What is semantic targeting??

Targeting is commonplace on the internet. In addition to technical targeting, such as frequency capping, time of day and day of week targeting, geo and regional targeting, operating system, browser and bandwidth targeting, there are other targeting methods that target users and their environment. A distinction can be made here between profile targeting, behavioral targeting, keyword targeting, contextual targeting and semantic targeting. In October 2019, the European Court of Justice (ECJ) ruled that it is no longer permitted to set cookies to play out targeted ads. Instead, legally sound solutions are needed. This is why 2020 will be the year of semantic targeting – a form of targeting that has hitherto led a shadowy existence. Unlike most targeting methods, semantic targeting does not use cookies that collect data and information about user behavior, but instead focuses on website content. What does that mean exactly?? Online ads will only be displayed in thematically relevant environments. And how does it work? In semantic targeting, the entire content of the page is scanned with regard to certain topics. The semantics are so sophisticated that they capture website content in detail and understand language in its ambiguity and dynamics. This makes it possible to understand the actual linguistic meaning of sentences and their contexts, and to precisely track subtle nuances. This technology will eventually lead to a true thematic fit of advertising environment and advertising content.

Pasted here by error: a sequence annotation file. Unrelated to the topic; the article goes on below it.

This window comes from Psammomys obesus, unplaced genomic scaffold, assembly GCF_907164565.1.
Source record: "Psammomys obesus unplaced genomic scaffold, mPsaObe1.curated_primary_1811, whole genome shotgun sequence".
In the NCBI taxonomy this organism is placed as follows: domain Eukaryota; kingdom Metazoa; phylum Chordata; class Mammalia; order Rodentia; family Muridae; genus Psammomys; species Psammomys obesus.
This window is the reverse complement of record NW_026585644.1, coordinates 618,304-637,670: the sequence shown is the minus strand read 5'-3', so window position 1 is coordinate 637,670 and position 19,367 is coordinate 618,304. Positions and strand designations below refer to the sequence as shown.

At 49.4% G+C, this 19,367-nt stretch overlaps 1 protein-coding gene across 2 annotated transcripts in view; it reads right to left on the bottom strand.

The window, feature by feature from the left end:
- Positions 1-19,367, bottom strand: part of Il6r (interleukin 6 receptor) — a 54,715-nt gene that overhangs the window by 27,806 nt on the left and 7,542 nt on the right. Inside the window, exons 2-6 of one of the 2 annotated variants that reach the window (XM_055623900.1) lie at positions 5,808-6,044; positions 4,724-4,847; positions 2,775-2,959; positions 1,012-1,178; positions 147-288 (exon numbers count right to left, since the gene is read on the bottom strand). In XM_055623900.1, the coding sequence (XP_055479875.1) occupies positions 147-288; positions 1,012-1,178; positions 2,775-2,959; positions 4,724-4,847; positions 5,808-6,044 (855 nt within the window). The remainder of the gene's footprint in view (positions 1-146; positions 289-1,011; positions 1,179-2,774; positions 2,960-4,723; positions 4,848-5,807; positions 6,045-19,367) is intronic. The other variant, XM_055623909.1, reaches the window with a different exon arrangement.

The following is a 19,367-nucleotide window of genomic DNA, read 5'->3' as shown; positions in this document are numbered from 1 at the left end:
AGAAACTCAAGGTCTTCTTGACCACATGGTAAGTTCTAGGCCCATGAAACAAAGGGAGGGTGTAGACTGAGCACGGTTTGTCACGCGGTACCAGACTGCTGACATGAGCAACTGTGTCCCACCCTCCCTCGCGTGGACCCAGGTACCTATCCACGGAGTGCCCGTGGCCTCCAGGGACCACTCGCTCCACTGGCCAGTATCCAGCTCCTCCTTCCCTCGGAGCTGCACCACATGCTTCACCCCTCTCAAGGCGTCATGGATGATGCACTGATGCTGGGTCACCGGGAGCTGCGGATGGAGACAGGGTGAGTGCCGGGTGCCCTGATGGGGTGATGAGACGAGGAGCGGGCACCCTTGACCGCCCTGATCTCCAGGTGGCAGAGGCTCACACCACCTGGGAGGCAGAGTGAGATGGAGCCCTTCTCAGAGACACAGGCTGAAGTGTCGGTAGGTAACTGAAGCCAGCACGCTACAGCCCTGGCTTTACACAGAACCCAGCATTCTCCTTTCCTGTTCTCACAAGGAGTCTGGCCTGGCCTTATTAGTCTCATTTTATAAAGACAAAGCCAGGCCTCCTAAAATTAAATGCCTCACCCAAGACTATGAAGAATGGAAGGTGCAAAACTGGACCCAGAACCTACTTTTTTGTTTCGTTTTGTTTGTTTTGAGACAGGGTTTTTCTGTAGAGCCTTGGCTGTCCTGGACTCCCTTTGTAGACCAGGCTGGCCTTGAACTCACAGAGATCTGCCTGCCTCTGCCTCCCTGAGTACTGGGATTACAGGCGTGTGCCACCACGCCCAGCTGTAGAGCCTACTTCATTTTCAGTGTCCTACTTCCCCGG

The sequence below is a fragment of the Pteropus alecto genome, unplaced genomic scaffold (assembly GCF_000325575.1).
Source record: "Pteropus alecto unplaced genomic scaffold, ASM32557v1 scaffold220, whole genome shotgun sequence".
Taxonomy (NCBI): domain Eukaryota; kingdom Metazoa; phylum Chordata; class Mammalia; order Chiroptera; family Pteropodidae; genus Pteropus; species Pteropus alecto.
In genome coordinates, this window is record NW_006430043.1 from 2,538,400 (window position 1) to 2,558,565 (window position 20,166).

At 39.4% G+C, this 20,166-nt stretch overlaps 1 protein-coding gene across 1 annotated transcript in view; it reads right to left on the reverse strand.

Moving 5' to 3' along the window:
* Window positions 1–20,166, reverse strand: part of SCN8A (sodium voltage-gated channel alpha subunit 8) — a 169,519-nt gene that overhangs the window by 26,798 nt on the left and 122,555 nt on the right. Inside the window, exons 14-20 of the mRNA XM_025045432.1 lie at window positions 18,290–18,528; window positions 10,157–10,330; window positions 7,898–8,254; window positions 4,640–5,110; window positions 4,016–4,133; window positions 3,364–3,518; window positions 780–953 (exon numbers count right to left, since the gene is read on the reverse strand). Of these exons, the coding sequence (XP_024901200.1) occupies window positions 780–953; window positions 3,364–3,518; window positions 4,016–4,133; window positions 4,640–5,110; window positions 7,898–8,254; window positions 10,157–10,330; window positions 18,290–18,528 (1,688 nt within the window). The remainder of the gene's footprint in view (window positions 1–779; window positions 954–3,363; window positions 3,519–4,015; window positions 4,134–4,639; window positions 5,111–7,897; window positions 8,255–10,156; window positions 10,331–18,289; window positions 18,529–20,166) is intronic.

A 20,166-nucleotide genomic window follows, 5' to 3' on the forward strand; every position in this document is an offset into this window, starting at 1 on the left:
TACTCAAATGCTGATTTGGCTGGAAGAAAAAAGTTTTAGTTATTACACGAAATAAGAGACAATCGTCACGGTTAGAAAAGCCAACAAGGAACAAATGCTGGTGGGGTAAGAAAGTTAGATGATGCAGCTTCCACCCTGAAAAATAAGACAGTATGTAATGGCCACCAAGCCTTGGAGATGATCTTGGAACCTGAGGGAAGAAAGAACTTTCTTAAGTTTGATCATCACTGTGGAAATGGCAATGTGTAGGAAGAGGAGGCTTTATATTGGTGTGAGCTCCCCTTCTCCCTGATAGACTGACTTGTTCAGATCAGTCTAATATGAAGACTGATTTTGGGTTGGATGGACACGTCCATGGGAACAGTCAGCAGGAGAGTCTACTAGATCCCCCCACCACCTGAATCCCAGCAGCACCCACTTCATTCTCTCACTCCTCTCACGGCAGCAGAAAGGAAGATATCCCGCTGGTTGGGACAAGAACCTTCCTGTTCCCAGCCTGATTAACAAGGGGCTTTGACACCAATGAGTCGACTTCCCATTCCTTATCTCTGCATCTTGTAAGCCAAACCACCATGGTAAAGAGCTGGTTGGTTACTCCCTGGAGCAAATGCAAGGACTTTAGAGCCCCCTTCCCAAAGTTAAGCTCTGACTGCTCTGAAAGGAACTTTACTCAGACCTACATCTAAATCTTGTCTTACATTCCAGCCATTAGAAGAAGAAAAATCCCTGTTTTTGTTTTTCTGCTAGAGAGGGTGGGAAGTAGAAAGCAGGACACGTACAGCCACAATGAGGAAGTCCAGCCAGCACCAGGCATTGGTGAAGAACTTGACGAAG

Why good media planning is the basic requirement?

Semantic targeting is important, but it must fit into a cross-media marketing mix that suits the company in question. After all, it’s no secret that marketing campaigns are only as good as the underlying media planning. A well-developed media plan is therefore a must. For this to succeed, it is important to plan measures for the entire year in advance and budget them accordingly. Advertisers should define in advance which goals and target group they want to reach in the short, medium and long term. It is crucial to identify those topics that can be translated into meaningful measures and effective messages. Equally important is the selection of the right advertising media and channels.

How does semantic targeting ensure brand safety??